I also found found myself amused at the picture you posted. The soldier on Obama’s right has this smile of "wow, I’m on TV", the one on her left has this look of "really?" and everyone else has this look of "WTF, over?" As you may remember, you say "over" on the radio when you are done speaking and await a reply to what you’ve said or asked.
Joshua Jordan, KSC
Thank you. I never had any form of dress uniform in my days in the Army, and I’m sure what I bought my daughter was the dress blues. I know in civilian life there is a difference between black tie and white tie with tails and I presume that’s the case here. Why a buck private is wearing full dress formal is still unclear to me; I am pretty sure that’s the first time I have ever seen anyone wearing one, and for that matter, for all that I’ve been involved in reasonably formal events with the military for fifty years, I have rarely seen the outfits worn in the Oscar ceremonies; surely they were more formal than the people in the Dolby Theater.
One reader has decided that my observations about FLOTUS (his term) demonstrate that I have “completely lost it” and in fact he suspects I have lost my mind and competence. Perhaps so but if so I am not alone: I am reliably told that the Hollywood Press in the Press Room at the Dolby were taken in surprise by the sudden appearance of Madame First Lady with a military entourage, and then made rude remarks and expressed displeasure; and I see by the Internet that I was not the only one to think her speech was political. Since President Obama has made it clear that he is in continuous campaign mode I suppose no one should be surprised to find that they have plans for Hollywood as well. Had it not been for the speech this might have passed for a national unity event, one of the ceremonial functions of the office of the President, but the speech was not a national unity speech, and was less appropriate than some of the winner speeches which have been condemned.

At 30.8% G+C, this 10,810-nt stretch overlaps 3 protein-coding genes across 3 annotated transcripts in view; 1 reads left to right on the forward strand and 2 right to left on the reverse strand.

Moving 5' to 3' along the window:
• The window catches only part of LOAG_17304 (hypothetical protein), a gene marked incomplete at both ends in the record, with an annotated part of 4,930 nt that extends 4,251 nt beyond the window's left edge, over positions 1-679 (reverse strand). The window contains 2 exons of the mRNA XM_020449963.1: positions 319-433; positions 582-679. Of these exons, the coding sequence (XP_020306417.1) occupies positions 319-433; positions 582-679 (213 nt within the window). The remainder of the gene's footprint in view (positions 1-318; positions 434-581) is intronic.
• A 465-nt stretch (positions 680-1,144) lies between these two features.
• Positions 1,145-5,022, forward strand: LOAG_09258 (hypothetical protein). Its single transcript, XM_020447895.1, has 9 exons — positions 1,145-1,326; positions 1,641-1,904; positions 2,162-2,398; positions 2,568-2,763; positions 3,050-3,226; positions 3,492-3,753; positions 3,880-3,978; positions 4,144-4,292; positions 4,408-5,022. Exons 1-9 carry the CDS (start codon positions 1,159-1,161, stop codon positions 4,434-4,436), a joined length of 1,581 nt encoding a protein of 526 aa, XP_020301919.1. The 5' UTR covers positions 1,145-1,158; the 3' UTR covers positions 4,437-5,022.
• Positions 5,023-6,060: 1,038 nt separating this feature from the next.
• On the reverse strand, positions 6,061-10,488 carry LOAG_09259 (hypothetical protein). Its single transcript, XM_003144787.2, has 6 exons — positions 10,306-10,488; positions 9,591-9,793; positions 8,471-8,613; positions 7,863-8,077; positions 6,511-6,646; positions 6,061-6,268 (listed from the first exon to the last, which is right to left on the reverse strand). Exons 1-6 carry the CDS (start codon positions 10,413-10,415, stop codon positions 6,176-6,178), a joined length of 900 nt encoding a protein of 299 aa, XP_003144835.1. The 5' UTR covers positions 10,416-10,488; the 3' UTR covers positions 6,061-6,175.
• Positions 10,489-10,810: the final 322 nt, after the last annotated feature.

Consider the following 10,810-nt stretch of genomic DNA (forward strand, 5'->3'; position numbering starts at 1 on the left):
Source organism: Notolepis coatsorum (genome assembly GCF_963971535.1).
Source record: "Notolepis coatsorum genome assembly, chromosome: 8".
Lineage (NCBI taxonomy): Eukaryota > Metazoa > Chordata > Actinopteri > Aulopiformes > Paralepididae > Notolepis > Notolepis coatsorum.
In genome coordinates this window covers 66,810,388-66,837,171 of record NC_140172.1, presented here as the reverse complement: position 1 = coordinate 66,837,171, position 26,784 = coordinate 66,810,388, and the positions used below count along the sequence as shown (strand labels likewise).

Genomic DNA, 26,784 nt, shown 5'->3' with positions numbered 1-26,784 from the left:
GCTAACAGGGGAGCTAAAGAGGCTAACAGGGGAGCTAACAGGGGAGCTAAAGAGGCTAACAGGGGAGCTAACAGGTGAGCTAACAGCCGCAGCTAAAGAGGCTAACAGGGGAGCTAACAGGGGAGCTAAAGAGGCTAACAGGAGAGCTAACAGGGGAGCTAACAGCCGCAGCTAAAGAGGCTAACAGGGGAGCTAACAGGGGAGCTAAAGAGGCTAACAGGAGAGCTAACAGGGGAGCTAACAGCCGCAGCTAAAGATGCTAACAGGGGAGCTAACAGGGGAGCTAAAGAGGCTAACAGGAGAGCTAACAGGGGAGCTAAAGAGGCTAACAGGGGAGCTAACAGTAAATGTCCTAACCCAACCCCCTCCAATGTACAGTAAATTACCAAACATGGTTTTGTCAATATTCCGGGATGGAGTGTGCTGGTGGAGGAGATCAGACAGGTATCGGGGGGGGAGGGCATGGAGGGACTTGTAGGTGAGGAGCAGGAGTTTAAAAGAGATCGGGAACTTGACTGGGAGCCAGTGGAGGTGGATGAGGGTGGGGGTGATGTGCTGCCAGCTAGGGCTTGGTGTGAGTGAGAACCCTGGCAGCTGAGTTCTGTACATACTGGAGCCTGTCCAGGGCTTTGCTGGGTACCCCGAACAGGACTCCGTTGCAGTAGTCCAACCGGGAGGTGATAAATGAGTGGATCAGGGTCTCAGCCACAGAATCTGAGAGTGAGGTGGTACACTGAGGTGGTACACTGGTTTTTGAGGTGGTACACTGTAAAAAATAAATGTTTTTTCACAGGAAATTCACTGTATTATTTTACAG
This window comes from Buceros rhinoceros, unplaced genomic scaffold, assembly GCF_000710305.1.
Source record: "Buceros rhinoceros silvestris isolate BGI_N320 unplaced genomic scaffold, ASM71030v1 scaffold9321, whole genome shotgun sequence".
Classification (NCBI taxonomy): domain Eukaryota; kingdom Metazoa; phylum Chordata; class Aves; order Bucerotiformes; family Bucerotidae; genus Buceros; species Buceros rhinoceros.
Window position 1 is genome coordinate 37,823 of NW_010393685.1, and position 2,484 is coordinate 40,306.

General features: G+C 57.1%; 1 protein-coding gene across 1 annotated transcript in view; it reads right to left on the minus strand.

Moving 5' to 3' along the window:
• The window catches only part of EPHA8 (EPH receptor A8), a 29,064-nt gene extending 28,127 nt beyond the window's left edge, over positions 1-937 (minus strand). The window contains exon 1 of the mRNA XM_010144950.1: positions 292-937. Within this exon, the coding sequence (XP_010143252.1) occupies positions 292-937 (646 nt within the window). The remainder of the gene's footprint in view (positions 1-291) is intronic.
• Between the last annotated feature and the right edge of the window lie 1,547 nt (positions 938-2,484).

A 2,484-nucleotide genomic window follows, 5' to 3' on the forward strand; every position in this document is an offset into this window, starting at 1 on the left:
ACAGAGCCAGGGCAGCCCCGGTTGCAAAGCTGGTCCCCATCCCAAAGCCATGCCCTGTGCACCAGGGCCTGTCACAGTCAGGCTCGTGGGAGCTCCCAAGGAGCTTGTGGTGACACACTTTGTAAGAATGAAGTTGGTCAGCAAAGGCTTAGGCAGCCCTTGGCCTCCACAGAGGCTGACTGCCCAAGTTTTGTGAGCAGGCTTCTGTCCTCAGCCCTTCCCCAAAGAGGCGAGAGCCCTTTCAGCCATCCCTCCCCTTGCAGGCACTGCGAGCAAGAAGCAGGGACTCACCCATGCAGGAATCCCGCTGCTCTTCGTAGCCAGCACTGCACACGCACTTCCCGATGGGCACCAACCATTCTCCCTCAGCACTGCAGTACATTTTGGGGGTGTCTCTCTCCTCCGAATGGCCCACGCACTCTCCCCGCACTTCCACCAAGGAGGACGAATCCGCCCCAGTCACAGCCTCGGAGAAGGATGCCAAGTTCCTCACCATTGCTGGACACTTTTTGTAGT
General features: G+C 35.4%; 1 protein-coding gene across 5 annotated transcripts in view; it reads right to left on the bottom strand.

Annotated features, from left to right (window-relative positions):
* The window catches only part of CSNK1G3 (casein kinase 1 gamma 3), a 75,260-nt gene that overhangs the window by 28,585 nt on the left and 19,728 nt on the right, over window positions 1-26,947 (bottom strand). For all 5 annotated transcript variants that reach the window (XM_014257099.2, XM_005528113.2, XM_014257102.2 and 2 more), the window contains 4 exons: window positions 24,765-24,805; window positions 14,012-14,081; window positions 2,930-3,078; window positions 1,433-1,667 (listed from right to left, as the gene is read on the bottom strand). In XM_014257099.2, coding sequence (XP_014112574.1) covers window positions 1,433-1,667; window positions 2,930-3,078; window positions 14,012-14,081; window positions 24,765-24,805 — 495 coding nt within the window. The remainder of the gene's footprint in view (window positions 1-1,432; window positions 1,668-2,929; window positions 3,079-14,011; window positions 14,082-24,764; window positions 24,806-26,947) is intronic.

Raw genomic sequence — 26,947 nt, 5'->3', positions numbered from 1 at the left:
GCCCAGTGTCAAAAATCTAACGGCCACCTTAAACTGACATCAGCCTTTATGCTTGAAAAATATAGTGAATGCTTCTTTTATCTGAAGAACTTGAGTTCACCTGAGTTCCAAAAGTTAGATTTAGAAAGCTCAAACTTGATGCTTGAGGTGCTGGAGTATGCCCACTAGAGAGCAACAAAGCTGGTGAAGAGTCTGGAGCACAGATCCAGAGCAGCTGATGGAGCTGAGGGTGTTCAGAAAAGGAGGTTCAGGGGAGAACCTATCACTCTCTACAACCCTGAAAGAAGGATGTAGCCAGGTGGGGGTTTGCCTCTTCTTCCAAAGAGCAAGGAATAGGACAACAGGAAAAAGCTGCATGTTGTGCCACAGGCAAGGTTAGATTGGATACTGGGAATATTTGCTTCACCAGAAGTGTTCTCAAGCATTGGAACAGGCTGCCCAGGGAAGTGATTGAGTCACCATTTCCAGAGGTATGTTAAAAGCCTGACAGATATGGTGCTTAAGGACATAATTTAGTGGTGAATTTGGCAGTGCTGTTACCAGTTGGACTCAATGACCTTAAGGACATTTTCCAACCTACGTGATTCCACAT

Then there is the use of the military. They were hardly guards, as if the President’s family needs military guards during a White House broadcast event. What were then doing then? And who paid for the uniforms, because I just don’t believe that many buck privates need or have full formals or many opportunities to wear them.
If this were intended as an event of national unity, then I have misjudged it.